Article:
From Homecoming to field trips, the Covid-19 pandemic has stolen quite a bit of the typical senior year experience from the graduating class of 2021.
At Wharton High, senior Taryn Bartley was determined that it wouldn’t steal the senior prom, too.
Taryn didn’t know if her fellow classmates would even be interested in attending a prom planned by another student, so she took to Instagram and posted a poll asking Wharton seniors if they would go, where they would want the prom to be held, and how much they would be willing to spend on a ticket.
“I got 144 responses to that survey,” she says, “and it snowballed from there.”
After touring a few venues, she chose The Italian Club in Ybor City and set the date for May 28. She drafted rules, like no alcohol and identification being required, and only sold tickets to students whose parents signed a form acknowledging the rules.
While school prom committees typically spend all year planning for the big day, Taryn had just 44 days from the day she posted the survey until the day the prom was held. Her mom Amy provided guidance and signed the contracts with vendors, and they benefited from Taryn’s older sister’s experience, who helped plan the Wharton prom two years before.
Taryn knew she needed to sell at least 100 tickets to have enough money to rent the venue. An additional 40 tickets would allow her to hire a deejay.
She was told a typical Wharton prom often has about 300 or 350 students attending, so she was thrilled when she sold 201 tickets.
Then, her mom says, “She worked really hard to spend all the money because she didn’t want to make a profit.”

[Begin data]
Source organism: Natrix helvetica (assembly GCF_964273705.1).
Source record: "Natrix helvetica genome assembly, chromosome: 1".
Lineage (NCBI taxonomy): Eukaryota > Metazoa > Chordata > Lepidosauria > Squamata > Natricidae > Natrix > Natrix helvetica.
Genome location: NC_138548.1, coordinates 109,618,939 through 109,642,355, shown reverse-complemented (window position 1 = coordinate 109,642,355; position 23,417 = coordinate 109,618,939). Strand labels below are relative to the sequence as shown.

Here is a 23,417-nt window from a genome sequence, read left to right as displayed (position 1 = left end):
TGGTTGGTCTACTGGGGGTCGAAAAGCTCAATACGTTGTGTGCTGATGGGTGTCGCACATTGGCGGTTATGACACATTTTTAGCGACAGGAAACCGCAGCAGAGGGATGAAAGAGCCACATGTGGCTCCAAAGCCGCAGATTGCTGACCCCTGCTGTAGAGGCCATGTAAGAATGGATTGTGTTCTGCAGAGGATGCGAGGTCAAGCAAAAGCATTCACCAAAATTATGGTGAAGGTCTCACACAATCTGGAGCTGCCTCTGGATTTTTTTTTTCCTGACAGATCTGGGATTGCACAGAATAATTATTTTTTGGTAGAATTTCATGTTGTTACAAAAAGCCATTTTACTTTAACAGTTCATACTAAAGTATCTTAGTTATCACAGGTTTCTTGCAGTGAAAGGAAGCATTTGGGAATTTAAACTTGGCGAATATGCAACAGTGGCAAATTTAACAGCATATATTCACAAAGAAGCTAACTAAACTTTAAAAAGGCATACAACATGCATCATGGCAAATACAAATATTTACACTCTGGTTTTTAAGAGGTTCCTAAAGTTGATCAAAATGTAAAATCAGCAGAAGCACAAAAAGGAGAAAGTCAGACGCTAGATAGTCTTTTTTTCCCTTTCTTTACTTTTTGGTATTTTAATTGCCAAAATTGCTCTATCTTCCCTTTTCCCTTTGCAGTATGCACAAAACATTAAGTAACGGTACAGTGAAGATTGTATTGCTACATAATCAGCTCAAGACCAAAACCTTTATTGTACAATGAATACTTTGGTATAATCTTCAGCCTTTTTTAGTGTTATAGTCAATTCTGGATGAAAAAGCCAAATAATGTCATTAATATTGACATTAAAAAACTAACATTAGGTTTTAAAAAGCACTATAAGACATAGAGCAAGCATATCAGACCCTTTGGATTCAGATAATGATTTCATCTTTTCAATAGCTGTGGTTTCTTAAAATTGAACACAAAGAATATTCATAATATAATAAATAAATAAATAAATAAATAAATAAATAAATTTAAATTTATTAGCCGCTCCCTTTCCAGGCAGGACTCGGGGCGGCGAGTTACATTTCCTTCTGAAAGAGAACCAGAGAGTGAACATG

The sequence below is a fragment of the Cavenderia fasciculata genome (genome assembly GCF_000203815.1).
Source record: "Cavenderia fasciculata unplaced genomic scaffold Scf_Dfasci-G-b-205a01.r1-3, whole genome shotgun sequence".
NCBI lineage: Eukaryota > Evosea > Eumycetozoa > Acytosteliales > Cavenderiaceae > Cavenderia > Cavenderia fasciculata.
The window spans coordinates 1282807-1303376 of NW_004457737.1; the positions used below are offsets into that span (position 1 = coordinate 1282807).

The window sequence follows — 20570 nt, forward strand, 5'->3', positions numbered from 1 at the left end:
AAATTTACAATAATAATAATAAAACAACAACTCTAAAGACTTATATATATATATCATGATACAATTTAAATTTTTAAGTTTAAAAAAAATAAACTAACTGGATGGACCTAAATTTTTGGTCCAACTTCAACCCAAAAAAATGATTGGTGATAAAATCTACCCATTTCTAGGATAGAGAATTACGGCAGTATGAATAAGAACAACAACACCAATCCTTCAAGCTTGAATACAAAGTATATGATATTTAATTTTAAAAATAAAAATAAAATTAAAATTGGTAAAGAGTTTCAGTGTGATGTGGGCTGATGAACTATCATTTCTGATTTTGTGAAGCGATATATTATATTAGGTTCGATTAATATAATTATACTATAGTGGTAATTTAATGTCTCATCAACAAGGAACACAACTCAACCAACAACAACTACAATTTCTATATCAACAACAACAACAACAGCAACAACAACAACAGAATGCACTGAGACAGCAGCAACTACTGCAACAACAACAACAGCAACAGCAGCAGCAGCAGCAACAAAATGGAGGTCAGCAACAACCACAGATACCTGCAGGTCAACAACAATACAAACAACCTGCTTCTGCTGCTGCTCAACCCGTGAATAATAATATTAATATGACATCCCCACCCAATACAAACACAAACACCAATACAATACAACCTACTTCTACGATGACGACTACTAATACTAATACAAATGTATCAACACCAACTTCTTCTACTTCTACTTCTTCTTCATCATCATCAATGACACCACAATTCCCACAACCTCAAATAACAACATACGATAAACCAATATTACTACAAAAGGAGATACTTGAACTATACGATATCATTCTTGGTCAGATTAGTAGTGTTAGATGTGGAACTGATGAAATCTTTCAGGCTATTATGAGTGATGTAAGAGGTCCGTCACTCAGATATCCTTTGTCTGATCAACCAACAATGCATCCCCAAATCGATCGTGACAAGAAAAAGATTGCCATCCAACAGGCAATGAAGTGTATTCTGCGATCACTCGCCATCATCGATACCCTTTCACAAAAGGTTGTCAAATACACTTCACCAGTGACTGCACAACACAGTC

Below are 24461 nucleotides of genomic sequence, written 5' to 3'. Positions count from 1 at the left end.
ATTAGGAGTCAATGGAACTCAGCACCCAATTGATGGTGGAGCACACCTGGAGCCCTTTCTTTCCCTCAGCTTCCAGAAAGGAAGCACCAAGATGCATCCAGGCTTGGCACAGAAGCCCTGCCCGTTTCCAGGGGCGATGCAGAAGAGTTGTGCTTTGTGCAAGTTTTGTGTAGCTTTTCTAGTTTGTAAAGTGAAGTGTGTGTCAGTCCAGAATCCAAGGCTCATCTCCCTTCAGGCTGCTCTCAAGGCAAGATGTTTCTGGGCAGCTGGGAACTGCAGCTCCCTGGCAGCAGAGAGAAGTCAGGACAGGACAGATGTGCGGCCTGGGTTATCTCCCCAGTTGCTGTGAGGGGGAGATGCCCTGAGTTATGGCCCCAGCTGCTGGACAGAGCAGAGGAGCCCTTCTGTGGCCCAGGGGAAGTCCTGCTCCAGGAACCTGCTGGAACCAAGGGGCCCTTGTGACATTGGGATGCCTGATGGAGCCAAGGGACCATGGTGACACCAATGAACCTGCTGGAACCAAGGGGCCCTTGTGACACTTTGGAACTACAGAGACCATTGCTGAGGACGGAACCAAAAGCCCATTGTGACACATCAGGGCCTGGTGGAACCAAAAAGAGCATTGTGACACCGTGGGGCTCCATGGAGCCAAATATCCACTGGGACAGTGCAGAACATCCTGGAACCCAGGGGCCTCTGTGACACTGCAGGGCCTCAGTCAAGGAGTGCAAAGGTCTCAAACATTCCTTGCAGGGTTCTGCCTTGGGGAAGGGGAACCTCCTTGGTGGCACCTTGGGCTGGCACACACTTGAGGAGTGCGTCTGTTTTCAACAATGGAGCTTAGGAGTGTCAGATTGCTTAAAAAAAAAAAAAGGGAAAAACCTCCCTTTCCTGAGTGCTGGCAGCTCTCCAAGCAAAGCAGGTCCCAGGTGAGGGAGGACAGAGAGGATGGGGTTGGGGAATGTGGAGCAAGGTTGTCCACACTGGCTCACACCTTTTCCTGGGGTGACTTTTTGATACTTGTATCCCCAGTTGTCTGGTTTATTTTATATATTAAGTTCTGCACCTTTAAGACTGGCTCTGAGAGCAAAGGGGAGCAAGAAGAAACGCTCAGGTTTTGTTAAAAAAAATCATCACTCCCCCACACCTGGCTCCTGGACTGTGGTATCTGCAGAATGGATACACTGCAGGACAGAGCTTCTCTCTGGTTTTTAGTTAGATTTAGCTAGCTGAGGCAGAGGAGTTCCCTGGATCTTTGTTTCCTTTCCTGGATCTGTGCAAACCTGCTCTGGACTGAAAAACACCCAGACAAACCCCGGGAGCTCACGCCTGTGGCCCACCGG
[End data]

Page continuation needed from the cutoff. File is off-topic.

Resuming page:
Taryn held the event the day after graduation. She didn’t want any repercussions from the school for students who attended, and wanted to minimize the chance that anyone might have to quarantine due to exposure to Covid at the prom.
“If I was the reason someone couldn’t walk at graduation, I would have felt terrible,” Taryn says.
The night of the event, Taryn’s parents and a couple of other adults took over as chaperones so she could enjoy herself, going out to dinner in a party bus with friends.
But first, they gathered at the Hunter’s Green Captain Nathaniel Hunter Park with dozens of others, taking pictures as they’ve done for many other events over the years.
“We’ve all gone to school with most of these people our whole lives,” says Taryn. “We’ve added more people as you go on, but there are a lot of the same people, and it was really nice to have everyone together.”
Officially, Wharton did offer some activities to replace prom, so Taryn also was careful to include the school’s student-elected prom court in her event.
“Out of 10 members of the prom court, we had eight of them come to our prom,” she says. The two who were missing participated in a separate prom organized by different students and parents.
Taryn says that all of the hard work definitely was worth it. “I think it turned out great,” she says. “It really came together like a last hurrah.”